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The PEOPLE, etc., respondent, v. William FLEMING, appellant.

    Decided: August 10, 2010

PETER B. SKELOS, J.P., L. PRISCILLA HALL, SHERI S. ROMAN, and SANDRA L. SGROI, JJ.Lynn W.L. Fahey, New York, N.Y. (Anna Pervukhin of counsel), for appellant. Richard A. Brown, District Attorney, Kew Gardens, N.Y. (John M. Castellano and Emil Bricker of counsel), for respondent.

Appeal by the defendant from a judgment of the Supreme Court, Queens County (Lewis, J.), rendered May 7, 2008, convicting him of robbery in the first degree (two counts), and robbery in the second degree (two counts), upon a jury verdict, and imposing sentence. The appeal brings up for review the denial, after a hearing, of that branch of the defendant's omnibus motion which was to suppress his statements to law enforcement officials.

ORDERED that the judgment is affirmed.

Contrary to the defendant's contention, the trial court properly exercised its discretion in conducting a joint bench trial with respect to a codefendant and a jury trial with respect to him, as the procedure did not prejudice the defense (see People v. Irizarry, 83 N.Y.2d 557; People v. Ricardo B., 73 N.Y.2d 228; People v. Wallace, 153 A.D.2d 59). Insofar as the defendant contends that it was error for the trial court to employ a procedure whereby counsel for the codefendant conducted all cross-examination of the People's witnesses outside the presence of the jury, the argument is waived, as the defendant specifically requested at trial that such procedure be followed.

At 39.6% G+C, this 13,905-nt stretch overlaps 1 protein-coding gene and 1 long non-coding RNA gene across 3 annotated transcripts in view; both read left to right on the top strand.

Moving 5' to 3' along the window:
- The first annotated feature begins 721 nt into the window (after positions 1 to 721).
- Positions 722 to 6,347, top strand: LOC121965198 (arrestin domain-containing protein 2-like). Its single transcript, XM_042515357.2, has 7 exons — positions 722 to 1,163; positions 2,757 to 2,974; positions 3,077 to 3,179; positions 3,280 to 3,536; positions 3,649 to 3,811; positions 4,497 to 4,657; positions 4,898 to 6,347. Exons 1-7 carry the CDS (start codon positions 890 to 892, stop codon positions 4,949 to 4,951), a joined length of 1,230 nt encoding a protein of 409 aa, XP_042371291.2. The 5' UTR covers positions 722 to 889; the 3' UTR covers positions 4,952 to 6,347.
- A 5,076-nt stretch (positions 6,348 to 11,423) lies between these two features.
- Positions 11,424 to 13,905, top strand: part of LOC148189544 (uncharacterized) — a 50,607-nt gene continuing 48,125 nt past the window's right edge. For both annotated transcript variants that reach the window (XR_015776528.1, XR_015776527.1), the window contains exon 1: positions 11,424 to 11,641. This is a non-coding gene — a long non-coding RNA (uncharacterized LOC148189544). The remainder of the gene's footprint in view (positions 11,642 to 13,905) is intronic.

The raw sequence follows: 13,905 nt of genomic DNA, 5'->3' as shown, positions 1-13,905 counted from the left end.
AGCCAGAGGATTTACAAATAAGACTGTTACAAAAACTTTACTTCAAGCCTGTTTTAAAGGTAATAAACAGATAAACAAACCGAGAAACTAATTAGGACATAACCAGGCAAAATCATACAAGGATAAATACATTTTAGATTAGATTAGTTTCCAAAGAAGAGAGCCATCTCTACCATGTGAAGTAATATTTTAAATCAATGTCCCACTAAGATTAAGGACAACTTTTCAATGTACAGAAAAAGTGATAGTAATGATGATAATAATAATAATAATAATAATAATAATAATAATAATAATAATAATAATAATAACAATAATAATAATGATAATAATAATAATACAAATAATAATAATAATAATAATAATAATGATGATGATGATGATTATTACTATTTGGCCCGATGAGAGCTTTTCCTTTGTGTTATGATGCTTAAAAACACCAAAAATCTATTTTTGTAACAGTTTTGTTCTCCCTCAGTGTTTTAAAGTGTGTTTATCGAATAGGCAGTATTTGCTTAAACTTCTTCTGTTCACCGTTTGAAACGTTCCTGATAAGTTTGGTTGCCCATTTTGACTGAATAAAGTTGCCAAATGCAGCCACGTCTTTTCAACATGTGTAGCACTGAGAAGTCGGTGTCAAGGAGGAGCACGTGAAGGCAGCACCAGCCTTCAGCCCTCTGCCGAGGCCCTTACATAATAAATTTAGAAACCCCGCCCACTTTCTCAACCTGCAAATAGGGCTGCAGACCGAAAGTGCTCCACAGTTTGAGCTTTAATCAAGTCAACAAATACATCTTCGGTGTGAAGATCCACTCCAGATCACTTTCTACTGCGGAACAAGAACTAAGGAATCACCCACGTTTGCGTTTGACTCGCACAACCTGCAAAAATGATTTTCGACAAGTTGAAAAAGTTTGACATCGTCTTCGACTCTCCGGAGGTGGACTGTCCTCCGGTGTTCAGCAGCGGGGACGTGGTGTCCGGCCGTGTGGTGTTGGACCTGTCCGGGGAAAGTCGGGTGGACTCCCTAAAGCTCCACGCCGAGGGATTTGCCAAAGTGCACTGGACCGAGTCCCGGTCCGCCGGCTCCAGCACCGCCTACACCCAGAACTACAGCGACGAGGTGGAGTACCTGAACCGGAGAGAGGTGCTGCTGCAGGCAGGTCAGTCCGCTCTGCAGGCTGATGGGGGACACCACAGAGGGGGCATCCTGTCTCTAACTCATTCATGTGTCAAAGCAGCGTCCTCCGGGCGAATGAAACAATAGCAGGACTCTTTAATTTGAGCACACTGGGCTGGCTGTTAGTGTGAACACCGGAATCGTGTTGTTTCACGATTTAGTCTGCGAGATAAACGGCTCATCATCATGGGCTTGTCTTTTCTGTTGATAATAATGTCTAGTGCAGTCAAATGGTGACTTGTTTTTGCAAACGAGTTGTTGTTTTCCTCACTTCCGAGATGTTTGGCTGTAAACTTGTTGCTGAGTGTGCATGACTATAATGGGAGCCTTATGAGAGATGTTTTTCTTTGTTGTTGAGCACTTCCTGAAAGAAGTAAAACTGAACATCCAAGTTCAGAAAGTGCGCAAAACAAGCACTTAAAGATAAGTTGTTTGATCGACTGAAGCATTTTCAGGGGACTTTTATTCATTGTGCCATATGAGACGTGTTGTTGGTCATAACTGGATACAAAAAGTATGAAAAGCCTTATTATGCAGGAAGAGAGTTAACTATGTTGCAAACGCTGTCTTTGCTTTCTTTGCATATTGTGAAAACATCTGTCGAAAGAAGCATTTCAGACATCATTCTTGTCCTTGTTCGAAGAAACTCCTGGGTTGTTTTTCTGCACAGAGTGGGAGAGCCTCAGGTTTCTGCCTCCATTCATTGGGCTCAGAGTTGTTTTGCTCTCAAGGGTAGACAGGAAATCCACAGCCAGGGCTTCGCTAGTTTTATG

Insofar as the defendant contends that it was error for the trial court to admit evidence of a complainant's identification of the codefendant who was not on trial before the jury, his argument is not preserved for appellate review (see CPL 470.05) and, in any event, is without merit.

Insofar as the defendant contends that it was error for the trial court to allow the prosecutor to argue during summation that the identification of the codefendant was relevant to an evaluation of the accuracy of the identification of the defendant, his argument is not preserved for appellate review (see CPL 470.05). In any event, while it was error to permit the prosecutor to make such an argument (see People v. Williams, 31 AD3d 797; People v. Samuels, 22 AD3d 507, 508), the error was harmless (see People v.. Johnson, 57 N.Y.2d 969; People v. Monroe, 40 N.Y.2d 1096; People v. Jenkins, 305 A.D.2d 287, 288; People v. Garcia, 133 A.D.2d 704, 705).

Furthermore, contrary to the defendant's contention, defense counsel's failure to object to the admission of certain evidence or certain remarks made by the prosecutor during summation, or to request unidentified procedural safeguards during the course of the joint trial, did not constitute ineffective assistance of counsel (see People v. Benevento, 91 N.Y.2d 708; People v. Torres, 72 AD3d 709; People v. Robbins, 48 AD3d 711; People v. Gonzalez, 44 AD3d 790).

Additionally, the hearing court's failure to make findings of fact pursuant to CPL 710.60(6) does not require that the matter be remitted to the Supreme Court, Queens County, for findings of fact, as the record is sufficient for this Court to make such findings (see People v. Neely, 219 A.D.2d 444, 446). Regardless of the hearing court's credibility determinations, the record supports the conclusion that the defendant's statement to the police was voluntary (see People v. White, 10 NY3d 286, 291, cert denied --- U.S. ----, 129 SCt 221; People v. Rudolph, 266 A.D.2d 568; People v. Gebala, 176 A.D.2d 345; cf. People v. Rumph, 190 A.D.2d 698).

The defendant's remaining contentions are unpreserved for appellate review (see CPL 470.05) and, in any event, are without merit.

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